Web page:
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SHA-2 algorithm: The how and why of the transition
Is it time to make the move to the SHA-2 algorithm? Application security expert Michael Cobb discusses and offers tips to ease the transition.
I saw that Microsoft is phasing out SHA-1 support as of Jan. 1, 2016, but nearly all of the production Web servers on the Internet still use it, including ours. In the wake of Heartbleed, is it time to prioritize the transition to the SHA-2 algorithm, and if so, how should we go about it?
More than half a million SSL certificates have been potentially compromised as a result of the Heartbleed vulnerability. Affected certificates should be revoked and reissued as a matter of urgency, and administrators would be wise to take advantage of this forced change to migrate to the SHA-2 cryptographic algorithm instead of using the less-secure SHA-1 algorithm.
Nearly 200,000 valid third-party certificates are now signed with SHA-2, yet this still only accounts for 6.6% of all valid third-party certificates currently in use on the Web. In the wake of the Heartbleed flaw, the total number of certificates signed with SHA-2 has jumped by more than 50%. As the migration to SHA-2 is inevitable, it makes sense even for those not affected by Heartbleed to plan for the transition now.
Practical attacks against the SHA-1 algorithm are close to being in reach of government agencies, potentially enabling attackers to impersonate secure websites. SHA-2 doesn't suffer from SHA-1's mathematical weaknesses and offers hash functions with digest lengths of 224-, 256-, 384- or 512-bits with SHA-256 and SHA-512 the most commonly used. The majority of SSL certificates are using 2048-bit keys, and at this point there is no need to consider a longer key length unless a certificate is being used for an extended period of time (such as an in-house certificate authority or an OpenPGP primary key). Some hardware -- including smart cards and readers -- don't yet support keys bigger than 2048-bits, and longer keys use more CPU cycles during encryption and authentication. The NIST speculates that 2048-bit keys will be valid up to about the year 2030.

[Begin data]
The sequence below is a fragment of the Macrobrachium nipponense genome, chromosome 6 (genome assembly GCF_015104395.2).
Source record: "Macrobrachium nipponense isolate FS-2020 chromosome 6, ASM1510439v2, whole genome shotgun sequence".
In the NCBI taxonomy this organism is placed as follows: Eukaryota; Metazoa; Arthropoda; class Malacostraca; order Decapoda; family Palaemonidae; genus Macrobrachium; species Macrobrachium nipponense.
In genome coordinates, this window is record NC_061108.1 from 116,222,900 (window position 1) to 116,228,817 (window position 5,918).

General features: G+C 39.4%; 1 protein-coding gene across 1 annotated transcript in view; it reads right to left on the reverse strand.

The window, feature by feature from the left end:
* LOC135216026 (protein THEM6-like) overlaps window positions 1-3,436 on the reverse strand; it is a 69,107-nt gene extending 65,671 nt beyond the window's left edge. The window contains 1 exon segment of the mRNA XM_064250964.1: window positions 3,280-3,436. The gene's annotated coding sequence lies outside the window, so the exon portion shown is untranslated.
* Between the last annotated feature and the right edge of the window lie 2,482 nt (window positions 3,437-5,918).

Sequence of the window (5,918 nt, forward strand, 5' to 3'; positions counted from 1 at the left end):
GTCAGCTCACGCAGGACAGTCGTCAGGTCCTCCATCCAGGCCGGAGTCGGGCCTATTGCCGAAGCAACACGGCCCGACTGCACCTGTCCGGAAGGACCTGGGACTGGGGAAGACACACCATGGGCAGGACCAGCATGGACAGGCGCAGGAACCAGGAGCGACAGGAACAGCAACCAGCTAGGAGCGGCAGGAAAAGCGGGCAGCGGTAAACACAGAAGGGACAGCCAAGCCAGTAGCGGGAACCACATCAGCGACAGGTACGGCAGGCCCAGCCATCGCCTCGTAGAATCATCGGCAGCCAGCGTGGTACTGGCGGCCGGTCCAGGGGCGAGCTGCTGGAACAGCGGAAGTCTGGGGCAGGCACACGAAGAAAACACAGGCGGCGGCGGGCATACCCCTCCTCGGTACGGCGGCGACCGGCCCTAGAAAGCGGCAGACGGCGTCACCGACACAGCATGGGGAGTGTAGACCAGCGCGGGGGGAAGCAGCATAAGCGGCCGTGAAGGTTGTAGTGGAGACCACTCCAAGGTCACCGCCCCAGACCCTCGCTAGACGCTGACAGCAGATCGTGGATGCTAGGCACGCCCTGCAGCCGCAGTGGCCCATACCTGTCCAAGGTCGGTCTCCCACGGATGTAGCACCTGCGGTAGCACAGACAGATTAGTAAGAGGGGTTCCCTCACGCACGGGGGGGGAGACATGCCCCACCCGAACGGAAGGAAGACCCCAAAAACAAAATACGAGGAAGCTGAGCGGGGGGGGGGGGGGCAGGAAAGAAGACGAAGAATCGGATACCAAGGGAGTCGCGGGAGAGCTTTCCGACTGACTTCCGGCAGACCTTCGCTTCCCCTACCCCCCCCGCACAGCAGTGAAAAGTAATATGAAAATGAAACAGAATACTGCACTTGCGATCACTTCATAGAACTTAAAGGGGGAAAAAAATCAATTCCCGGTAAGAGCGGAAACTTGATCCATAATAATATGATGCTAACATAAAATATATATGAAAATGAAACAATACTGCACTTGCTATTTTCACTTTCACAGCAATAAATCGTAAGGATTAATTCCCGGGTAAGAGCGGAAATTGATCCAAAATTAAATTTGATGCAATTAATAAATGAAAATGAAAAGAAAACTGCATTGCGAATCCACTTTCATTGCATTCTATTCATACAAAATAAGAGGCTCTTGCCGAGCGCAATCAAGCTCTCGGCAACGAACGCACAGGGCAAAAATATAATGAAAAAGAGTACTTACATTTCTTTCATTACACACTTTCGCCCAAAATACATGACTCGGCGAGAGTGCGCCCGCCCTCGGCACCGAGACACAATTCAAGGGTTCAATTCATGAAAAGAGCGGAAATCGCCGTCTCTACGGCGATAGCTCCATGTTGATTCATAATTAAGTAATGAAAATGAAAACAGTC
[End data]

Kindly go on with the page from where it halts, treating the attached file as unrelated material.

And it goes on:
SHA-2 certificates are compatible with most updated modern Web browsers, OS platforms, mail clients and mobile devices. For enterprises running their own websites, webmasters need to request new SHA-2 certificates to replace any certificates using SHA-1 and expiring after January 1, 2017, otherwise their servers will not be trusted by Windows-based devices (all Windows devices will stop trusting SHA-1 certificates after this date).
Legacy systems that make SSL connections along with software and hardware (such as games consoles, phones and embedded devices) that rely on hard-coded certificates will require a well-tested migration plan to ensure that any certificate replacement doesn't cause major disruptions or break existing technologies. Certain software may also need updating if it is unable to support SHA-2 encryption.
Wherever possible, use one of the two established crypto libraries -- either Windows Crypto library or OpenSSL. Both support SHA-2.
If you start the migration process now, 15 months should be plenty of time to make the necessary changes and avoid a situation where mission-critical systems become reliant on insecure protocols.
Note: Certificate usage statistics by Netcraft.
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